Listen for what’s unsaid. The things that are not said are as important as the things that are. If you do something unique and that you believe is truly valuable, but it never comes up with customers unless you prompt them, then it probably is not as valuable as you think. Pay attention to what you don’t hear. Here’s a great example: We were taking a client through the customer interview process. We conducted dozens of interviews with a wide range of their customers. At one of the read-out meetings, a Senior Vice President interrupted as asked, “What about the gift cards? We need to make sure we don’t forget about the gift cards.” We exchanged looks and asked, “What gift cards?” It turns out, every Christmas they give every customer a $200 gift card as a thank you for their business. The Senior Vice President was convinced that customers loved the gift cards and would buy less if the client were to do away with them. Yet, in dozens of conversations, not a single customer brought up the gift cards.
Schedule multiple interviews. Encourage several employees to conduct the interviews. Don’t worry if they are not customer-facing employees. In fact, the ones that don’t normally ask questions tend to be the best at gathering customer insights. They are not concerned about looking foolish or asking obvious questions because they genuinely don’t know the answers. In fact, at multiple companies, the best interviews come from either the finance department or HR — often the least customer-facing of departments. Sales reps go to great lengths to never come across as anything but knowledgeable, which contributes to why gaining customer wallet share through product expansion initiatives often fail, but that’s a different article. Personnel in back-office functions don’t have the same concerns about maintaining the “expert” role.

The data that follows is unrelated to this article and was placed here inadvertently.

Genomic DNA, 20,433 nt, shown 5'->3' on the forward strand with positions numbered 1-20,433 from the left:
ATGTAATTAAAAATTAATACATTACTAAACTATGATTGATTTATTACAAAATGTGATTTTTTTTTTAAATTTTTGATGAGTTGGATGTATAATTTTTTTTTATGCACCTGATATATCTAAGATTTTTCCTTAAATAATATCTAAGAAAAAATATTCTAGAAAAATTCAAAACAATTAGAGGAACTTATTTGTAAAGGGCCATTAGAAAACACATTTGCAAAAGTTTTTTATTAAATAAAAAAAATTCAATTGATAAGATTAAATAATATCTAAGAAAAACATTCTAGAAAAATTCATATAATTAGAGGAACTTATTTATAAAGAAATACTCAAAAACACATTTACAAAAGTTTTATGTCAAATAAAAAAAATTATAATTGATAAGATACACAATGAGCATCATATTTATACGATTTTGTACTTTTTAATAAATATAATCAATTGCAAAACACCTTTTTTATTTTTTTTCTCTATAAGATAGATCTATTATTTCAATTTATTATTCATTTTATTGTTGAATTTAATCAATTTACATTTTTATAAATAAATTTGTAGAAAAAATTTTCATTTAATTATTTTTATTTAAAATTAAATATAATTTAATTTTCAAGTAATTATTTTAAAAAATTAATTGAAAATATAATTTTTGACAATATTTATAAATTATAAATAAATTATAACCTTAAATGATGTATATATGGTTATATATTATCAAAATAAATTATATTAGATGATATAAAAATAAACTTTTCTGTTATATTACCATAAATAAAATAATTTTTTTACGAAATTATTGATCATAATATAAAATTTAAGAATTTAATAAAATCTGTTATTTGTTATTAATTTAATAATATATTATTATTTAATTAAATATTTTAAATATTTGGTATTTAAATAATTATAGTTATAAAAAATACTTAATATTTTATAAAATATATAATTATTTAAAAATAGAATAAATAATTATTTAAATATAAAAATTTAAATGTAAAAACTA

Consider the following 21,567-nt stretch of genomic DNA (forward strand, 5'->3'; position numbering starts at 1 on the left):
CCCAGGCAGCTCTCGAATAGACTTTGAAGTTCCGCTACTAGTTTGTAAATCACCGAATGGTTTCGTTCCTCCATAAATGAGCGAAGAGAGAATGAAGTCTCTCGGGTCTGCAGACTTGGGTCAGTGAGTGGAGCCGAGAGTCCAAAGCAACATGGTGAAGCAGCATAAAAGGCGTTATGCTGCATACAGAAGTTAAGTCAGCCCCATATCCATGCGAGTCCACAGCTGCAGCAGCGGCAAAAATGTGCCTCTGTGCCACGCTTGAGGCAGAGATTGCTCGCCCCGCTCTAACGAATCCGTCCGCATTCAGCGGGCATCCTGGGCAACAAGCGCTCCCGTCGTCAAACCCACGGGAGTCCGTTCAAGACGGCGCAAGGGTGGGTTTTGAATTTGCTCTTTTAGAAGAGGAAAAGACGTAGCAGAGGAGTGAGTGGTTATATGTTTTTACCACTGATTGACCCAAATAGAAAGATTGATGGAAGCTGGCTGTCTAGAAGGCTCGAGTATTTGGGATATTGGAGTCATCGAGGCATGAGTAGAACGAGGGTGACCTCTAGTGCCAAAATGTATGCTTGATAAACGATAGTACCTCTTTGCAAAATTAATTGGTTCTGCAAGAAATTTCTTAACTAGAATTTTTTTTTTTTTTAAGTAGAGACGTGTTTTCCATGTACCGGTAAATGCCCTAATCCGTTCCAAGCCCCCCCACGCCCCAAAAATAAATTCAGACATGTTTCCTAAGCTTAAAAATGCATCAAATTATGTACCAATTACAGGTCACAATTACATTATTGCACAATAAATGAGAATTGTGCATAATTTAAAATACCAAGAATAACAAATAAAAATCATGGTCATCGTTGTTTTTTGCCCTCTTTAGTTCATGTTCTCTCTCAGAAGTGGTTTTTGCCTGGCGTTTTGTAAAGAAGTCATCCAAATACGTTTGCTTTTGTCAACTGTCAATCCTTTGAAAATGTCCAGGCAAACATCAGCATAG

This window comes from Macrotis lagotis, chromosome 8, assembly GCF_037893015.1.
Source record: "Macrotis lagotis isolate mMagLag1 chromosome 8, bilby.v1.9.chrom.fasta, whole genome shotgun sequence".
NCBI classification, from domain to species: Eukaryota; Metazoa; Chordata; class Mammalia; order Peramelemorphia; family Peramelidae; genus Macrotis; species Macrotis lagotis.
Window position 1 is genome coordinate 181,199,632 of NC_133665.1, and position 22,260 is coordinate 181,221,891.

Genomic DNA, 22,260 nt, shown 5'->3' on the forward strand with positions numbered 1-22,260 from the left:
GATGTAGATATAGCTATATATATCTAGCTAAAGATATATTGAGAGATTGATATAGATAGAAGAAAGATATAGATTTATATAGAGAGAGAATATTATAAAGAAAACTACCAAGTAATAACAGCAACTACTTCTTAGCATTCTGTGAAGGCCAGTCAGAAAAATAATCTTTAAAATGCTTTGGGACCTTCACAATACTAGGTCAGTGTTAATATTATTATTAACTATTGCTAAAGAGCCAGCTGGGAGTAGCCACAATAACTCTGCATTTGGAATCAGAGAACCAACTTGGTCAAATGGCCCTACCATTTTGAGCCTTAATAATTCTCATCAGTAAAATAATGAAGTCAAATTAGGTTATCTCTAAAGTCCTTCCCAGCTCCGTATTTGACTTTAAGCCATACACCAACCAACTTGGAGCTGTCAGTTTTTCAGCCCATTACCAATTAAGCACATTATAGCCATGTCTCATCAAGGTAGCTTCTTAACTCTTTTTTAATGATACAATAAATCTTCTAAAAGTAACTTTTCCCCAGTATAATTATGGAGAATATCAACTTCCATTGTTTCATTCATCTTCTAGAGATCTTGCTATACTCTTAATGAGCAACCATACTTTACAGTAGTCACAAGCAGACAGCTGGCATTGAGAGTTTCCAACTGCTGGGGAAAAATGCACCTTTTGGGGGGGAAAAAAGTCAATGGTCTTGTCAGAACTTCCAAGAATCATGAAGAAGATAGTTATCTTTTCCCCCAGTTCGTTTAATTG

Watch for themes. Discuss your customer insights as a team throughout the information-gathering process. This is often the most revealing part. Have interviewers share their notes and discuss the potential insights as small team, paying attention to themes as they begin to appear.
Keep it about the customer. Remember, with customer insights, it’s all about the customer. While it’s natural to talk about what you can do for a customer, try to avoid spending too much time on the subject. The goal is finding out what they need — even the things they are not getting from you. If you get stuck, try to get them to compare you with a competitor, or ask about an unrelated side of their business (something you don’t serve) to keep the ideas flowing.
Gathering effective customer insights is both an art and a science. It takes time and practice to perfect. Yet, it is immensely important and forms the foundation of any good strategy.
Remember, this is not the first time our backs have been against the wall. Our country has an unequaled legacy of innovation and your customers, like you, are coming up with creative ways to survive and thrive. These problem-solving efforts will undoubtably bring about permanent changes in the competitive advantage balance. Hearing from your customers today will give you early awareness of emerging solutions and allow you to react quickly to the new landscape.